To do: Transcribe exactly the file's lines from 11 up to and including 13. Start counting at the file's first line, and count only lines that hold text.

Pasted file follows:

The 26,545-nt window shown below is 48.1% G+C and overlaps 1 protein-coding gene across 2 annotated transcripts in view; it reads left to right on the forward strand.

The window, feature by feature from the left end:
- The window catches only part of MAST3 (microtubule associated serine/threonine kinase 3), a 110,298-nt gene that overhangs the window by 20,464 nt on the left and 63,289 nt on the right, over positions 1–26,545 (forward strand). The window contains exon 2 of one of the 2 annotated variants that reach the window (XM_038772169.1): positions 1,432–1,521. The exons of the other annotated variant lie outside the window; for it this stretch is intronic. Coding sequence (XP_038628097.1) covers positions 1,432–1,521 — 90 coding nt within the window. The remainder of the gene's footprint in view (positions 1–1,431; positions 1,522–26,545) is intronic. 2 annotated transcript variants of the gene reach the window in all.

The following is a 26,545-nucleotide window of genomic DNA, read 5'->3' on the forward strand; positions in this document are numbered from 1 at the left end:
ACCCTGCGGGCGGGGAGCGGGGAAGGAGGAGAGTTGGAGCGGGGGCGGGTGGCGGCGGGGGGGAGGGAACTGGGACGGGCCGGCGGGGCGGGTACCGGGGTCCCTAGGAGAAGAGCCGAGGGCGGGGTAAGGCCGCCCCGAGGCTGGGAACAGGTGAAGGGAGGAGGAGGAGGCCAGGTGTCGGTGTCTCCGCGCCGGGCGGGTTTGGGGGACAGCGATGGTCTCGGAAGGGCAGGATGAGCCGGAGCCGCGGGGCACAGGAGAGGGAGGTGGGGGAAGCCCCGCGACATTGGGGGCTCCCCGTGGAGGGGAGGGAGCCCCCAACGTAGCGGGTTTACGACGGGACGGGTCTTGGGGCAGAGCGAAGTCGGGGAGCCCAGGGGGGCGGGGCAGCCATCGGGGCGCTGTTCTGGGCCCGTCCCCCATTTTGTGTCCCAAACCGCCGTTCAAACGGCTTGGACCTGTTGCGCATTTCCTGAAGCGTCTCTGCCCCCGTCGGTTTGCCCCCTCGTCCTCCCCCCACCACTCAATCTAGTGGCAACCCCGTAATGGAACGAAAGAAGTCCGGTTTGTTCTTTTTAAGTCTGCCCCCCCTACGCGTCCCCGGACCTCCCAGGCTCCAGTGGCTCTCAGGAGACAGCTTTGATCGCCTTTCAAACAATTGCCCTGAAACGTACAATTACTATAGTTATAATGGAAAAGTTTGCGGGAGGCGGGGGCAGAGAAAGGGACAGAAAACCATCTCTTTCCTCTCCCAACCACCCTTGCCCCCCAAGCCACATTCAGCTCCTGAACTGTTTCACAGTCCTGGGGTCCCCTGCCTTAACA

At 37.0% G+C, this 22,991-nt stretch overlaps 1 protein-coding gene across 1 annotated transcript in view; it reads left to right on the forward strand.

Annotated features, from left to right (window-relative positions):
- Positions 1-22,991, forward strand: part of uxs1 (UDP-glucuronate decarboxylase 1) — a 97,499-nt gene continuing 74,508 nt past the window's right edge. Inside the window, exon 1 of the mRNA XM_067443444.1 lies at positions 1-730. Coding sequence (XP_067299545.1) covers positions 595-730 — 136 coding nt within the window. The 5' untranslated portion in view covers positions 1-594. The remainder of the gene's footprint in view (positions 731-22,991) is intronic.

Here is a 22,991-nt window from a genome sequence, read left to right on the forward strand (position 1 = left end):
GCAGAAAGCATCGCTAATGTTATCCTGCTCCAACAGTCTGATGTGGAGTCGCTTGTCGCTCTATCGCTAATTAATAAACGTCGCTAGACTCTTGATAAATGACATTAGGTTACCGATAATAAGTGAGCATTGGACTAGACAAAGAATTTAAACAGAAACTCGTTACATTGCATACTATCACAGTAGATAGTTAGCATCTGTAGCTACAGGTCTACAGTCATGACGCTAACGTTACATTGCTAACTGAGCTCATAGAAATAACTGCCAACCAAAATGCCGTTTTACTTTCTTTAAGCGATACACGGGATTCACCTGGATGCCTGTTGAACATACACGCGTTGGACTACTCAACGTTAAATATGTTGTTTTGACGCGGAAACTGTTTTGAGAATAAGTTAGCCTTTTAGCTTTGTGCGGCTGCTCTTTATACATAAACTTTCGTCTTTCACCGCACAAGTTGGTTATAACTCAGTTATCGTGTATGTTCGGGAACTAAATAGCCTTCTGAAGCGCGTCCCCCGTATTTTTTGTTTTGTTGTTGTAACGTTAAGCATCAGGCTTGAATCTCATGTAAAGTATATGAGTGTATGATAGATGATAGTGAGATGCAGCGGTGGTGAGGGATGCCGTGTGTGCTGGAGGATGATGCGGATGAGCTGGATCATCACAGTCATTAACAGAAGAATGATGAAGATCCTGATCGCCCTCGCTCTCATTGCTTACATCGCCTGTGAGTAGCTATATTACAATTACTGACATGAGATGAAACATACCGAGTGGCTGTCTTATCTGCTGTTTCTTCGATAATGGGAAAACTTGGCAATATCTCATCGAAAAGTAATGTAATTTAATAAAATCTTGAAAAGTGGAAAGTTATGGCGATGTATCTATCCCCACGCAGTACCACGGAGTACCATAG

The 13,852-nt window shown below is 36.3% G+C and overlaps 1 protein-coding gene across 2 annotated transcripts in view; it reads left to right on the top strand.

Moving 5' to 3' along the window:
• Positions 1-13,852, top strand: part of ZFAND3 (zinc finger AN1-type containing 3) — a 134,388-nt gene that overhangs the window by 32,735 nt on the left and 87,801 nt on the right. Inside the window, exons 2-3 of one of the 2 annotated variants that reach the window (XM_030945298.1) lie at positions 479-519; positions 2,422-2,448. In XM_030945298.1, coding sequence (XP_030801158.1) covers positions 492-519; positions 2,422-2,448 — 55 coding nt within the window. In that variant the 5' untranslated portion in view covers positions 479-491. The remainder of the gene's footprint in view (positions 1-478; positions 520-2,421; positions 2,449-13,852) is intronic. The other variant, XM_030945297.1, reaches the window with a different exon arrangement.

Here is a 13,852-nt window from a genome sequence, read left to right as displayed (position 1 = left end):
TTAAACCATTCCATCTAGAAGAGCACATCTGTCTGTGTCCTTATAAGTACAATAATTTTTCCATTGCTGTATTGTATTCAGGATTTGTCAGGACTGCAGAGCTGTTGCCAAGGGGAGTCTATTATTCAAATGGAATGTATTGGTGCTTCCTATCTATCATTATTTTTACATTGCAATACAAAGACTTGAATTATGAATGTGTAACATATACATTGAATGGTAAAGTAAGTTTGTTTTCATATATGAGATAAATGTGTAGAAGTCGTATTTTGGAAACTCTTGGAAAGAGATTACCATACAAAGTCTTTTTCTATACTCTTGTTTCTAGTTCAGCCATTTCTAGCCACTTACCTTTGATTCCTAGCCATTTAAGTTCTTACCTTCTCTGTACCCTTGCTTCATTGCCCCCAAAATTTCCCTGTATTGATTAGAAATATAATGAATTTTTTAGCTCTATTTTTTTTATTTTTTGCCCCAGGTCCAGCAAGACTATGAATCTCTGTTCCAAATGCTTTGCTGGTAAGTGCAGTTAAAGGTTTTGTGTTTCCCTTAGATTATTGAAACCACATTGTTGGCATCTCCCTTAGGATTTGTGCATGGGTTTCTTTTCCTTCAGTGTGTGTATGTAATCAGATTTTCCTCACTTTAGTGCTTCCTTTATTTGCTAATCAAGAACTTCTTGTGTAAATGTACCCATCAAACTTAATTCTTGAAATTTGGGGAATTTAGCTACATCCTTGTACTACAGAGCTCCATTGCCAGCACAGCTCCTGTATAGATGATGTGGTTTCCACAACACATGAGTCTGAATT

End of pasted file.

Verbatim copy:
The 13,852-nt window shown below is 36.3% G+C and overlaps 1 protein-coding gene across 2 annotated transcripts in view; it reads left to right on the top strand.

Moving 5' to 3' along the window:
• Positions 1-13,852, top strand: part of ZFAND3 (zinc finger AN1-type containing 3) — a 134,388-nt gene that overhangs the window by 32,735 nt on the left and 87,801 nt on the right. Inside the window, exons 2-3 of one of the 2 annotated variants that reach the window (XM_030945298.1) lie at positions 479-519; positions 2,422-2,448. In XM_030945298.1, coding sequence (XP_030801158.1) covers positions 492-519; positions 2,422-2,448 — 55 coding nt within the window. In that variant the 5' untranslated portion in view covers positions 479-491. The remainder of the gene's footprint in view (positions 1-478; positions 520-2,421; positions 2,449-13,852) is intronic. The other variant, XM_030945297.1, reaches the window with a different exon arrangement.